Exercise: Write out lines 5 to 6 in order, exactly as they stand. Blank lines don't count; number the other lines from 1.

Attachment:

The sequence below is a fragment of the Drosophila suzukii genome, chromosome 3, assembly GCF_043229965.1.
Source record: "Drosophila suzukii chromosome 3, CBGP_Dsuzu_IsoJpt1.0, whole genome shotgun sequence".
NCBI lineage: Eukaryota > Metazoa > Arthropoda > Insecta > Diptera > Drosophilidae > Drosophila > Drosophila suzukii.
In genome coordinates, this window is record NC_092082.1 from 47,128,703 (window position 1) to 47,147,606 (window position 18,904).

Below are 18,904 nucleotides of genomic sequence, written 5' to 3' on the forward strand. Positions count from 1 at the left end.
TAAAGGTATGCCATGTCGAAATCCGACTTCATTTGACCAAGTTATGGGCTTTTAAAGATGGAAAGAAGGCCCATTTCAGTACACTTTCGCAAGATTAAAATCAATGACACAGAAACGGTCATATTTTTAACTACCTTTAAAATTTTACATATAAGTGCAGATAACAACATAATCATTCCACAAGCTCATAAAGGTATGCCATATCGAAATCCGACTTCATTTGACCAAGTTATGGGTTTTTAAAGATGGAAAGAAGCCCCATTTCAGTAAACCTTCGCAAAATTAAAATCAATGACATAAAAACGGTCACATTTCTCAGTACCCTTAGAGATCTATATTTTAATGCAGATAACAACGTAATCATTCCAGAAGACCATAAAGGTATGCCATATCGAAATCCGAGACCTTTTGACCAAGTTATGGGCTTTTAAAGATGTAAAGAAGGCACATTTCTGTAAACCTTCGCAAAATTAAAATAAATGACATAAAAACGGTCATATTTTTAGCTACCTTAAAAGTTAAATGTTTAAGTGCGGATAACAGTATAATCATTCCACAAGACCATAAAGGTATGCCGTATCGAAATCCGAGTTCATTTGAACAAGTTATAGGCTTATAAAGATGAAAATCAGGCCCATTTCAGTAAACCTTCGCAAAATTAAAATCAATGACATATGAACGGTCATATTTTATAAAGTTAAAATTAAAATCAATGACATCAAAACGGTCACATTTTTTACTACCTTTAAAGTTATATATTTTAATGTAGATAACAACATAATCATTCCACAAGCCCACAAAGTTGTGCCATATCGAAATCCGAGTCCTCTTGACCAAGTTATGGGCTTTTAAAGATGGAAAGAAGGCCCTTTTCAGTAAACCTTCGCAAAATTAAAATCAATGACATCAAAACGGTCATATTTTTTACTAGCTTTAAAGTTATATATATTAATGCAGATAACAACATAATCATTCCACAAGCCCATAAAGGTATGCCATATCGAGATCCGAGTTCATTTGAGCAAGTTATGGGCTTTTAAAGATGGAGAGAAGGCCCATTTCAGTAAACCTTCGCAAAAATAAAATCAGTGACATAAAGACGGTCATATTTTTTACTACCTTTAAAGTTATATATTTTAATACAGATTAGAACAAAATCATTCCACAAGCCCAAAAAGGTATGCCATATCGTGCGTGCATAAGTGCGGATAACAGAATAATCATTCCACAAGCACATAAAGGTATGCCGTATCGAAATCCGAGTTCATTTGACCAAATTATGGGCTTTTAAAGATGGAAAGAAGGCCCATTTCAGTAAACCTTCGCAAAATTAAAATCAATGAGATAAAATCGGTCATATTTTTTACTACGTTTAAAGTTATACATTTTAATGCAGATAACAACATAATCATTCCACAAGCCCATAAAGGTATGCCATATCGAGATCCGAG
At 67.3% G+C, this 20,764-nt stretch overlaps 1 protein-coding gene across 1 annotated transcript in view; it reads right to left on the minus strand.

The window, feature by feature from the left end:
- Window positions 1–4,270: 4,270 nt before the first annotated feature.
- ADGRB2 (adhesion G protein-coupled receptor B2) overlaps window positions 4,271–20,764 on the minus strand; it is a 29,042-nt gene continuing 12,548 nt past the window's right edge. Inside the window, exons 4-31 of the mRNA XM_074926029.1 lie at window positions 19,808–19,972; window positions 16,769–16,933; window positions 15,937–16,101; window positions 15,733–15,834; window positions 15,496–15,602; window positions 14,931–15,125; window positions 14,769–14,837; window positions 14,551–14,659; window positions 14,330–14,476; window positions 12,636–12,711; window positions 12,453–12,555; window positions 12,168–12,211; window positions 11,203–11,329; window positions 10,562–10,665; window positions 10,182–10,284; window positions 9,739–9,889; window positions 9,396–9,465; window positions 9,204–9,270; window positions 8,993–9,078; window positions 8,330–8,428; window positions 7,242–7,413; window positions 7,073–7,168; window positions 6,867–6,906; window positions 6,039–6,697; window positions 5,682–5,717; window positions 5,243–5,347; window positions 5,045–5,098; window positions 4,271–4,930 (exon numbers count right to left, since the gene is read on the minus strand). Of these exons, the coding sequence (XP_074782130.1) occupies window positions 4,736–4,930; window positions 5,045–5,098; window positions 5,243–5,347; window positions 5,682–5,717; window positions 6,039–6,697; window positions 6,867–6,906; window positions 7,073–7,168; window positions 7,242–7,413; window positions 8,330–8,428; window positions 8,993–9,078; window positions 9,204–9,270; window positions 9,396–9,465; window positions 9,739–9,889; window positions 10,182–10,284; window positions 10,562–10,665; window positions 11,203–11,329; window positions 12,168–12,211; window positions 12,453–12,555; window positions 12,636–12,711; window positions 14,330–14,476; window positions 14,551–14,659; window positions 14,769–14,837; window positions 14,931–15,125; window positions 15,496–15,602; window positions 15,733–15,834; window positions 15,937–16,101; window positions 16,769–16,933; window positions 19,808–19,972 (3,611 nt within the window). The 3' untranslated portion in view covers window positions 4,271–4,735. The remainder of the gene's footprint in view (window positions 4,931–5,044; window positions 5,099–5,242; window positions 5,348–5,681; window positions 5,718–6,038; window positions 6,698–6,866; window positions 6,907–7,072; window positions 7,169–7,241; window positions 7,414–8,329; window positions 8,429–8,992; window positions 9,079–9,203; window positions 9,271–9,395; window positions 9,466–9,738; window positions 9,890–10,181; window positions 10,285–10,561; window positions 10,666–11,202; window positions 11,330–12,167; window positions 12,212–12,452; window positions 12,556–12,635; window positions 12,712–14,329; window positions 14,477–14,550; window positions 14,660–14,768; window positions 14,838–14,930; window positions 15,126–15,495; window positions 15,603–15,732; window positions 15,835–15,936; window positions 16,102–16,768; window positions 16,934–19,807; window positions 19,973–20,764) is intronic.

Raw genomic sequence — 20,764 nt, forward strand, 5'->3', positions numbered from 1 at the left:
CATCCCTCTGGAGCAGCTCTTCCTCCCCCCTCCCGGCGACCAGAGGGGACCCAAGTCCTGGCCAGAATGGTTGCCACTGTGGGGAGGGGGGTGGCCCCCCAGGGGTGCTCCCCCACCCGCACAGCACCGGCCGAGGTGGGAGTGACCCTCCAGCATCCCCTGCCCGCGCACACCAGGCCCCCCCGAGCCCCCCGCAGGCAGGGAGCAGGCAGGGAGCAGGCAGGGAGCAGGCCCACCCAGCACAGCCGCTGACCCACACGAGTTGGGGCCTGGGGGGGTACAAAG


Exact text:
Below are 18,904 nucleotides of genomic sequence, written 5' to 3' on the forward strand. Positions count from 1 at the left end.
TAAAGGTATGCCATGTCGAAATCCGACTTCATTTGACCAAGTTATGGGCTTTTAAAGATGGAAAGAAGGCCCATTTCAGTACACTTTCGCAAGATTAAAATCAATGACACAGAAACGGTCATATTTTTAACTACCTTTAAAATTTTACATATAAGTGCAGATAACAACATAATCATTCCACAAGCTCATAAAGGTATGCCATATCGAAATCCGACTTCATTTGACCAAGTTATGGGTTTTTAAAGATGGAAAGAAGCCCCATTTCAGTAAACCTTCGCAAAATTAAAATCAATGACATAAAAACGGTCACATTTCTCAGTACCCTTAGAGATCTATATTTTAATGCAGATAACAACGTAATCATTCCAGAAGACCATAAAGGTATGCCATATCGAAATCCGAGACCTTTTGACCAAGTTATGGGCTTTTAAAGATGTAAAGAAGGCACATTTCTGTAAACCTTCGCAAAATTAAAATAAATGACATAAAAACGGTCATATTTTTAGCTACCTTAAAAGTTAAATGTTTAAGTGCGGATAACAGTATAATCATTCCACAAGACCATAAAGGTATGCCGTATCGAAATCCGAGTTCATTTGAACAAGTTATAGGCTTATAAAGATGAAAATCAGGCCCATTTCAGTAAACCTTCGCAAAATTAAAATCAATGACATATGAACGGTCATATTTTATAAAGTTAAAATTAAAATCAATGACATCAAAACGGTCACATTTTTTACTACCTTTAAAGTTATATATTTTAATGTAGATAACAACATAATCATTCCACAAGCCCACAAAGTTGTGCCATATCGAAATCCGAGTCCTCTTGACCAAGTTATGGGCTTTTAAAGATGGAAAGAAGGCCCTTTTCAGTAAACCTTCGCAAAATTAAAATCAATGACATCAAAACGGTCATATTTTTTACTAGCTTTAAAGTTATATATATTAATGCAGATAACAACATAATCATTCCACAAGCCCATAAAGGTATGCCATATCGAGATCCGAGTTCATTTGAGCAAGTTATGGGCTTTTAAAGATGGAGAGAAGGCCCATTTCAGTAAACCTTCGCAAAAATAAAATCAGTGACATAAAGACGGTCATATTTTTTACTACCTTTAAAGTTATATATTTTAATACAGATTAGAACAAAATCATTCCACAAGCCCAAAAAGGTATGCCATATCGTGCGTGCATAAGTGCGGATAACAGAATAATCATTCCACAAGCACATAAAGGTATGCCGTATCGAAATCCGAGTTCATTTGACCAAATTATGGGCTTTTAAAGATGGAAAGAAGGCCCATTTCAGTAAACCTTCGCAAAATTAAAATCAATGAGATAAAATCGGTCATATTTTTTACTACGTTTAAAGTTATACATTTTAATGCAGATAACAACATAATCATTCCACAAGCCCATAAAGGTATGCCATATCGAGATCCGAG